Wednesday, 7 March 2007

22 February 2007 - Maxim Institute - Two votes down, one to go

Maxim Institute

Real Issues

No. 241 | 22 February 2007

Two votes down, one to go

After heated debate last night, Parliament advanced the so-called "anti-smacking" Bill another stage. The Bill passed its second reading by 70-51, with Labour, the Greens and the Maori Party all voting in favour of the Bill. They were joined by United Future Leader Peter Dunne, three New Zealand First MPs and six National MPs.

The Bill will now be set down for what is known as the "Committee of the whole House" stage, where any MP can suggest an amendment to it as a precursor to the third and final reading. During this stage, National MP Chester Borrows will propose an amendment which aims to define reasonable force, while allowing parents to use physical force for the purposes of correction.

This amendment is a sensible solution to a complicated and technical issue and if the amendment has the support of 61 or more MPs it will replace the original Bill. However, sponsor of the original Bill, Green MP Sue Bradford, has threatened to abandon her Bill altogether if the amendment passes, because retaining a right of physical discipline "cuts across the intent of the Bill", and she has committed to fighting the amendment "tooth and nail".

Both supporters and opponents of the Bill agree that child abuse is patently abhorrent. New Zealand has a tragically high rate of child abuse and something must be done to reduce it. However, it is doubtful whether the Bill would make a difference in this regard, and it would have significant negative consequences, including the criminalising of ordinary parents for using mild physical discipline such as a light smack.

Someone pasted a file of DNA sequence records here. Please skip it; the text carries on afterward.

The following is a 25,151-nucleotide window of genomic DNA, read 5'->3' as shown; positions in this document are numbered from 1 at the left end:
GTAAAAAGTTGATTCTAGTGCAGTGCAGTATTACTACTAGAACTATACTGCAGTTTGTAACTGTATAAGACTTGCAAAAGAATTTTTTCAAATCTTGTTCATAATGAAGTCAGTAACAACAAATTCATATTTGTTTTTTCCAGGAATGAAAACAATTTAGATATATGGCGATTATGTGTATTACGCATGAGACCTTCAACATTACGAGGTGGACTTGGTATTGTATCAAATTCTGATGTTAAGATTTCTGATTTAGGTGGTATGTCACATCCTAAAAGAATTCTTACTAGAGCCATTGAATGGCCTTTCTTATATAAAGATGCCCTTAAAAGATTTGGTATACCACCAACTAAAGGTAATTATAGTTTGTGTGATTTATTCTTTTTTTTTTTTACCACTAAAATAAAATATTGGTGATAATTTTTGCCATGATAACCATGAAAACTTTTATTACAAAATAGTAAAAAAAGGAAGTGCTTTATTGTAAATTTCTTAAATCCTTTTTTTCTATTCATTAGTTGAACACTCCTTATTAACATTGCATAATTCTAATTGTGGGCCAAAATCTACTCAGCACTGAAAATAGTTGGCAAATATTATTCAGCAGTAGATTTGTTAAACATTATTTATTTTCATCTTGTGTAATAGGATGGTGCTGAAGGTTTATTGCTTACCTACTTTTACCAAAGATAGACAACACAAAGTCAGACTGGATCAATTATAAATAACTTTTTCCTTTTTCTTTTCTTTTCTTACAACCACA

In the debate last night, Ms Bradford insisted that her Bill would not criminalise parents. While this might be her intention, there can be no doubt that the Bill would result in mild discipline falling within the definition of "assault", thus exposing parents to the risk of criminal prosecution. This is not something good and loving parents should ever have to fear. A great majority of Kiwi parents are decent and competent and should be entrusted with the authority and the responsibility to raise, and discipline, their children.

With the third reading expected as early as three weeks from now, Parliament will have to decide whether to enact an unworkable law that criminalises parents, or whether to accept a reasonable compromise. Hopefully, commonsense will win the day.

See how your MP voted at the second reading:

Read an Issue Snapshot on the repeal of section 59:,

Read Chester Borrows' proposed amendment:

Write to the editor:

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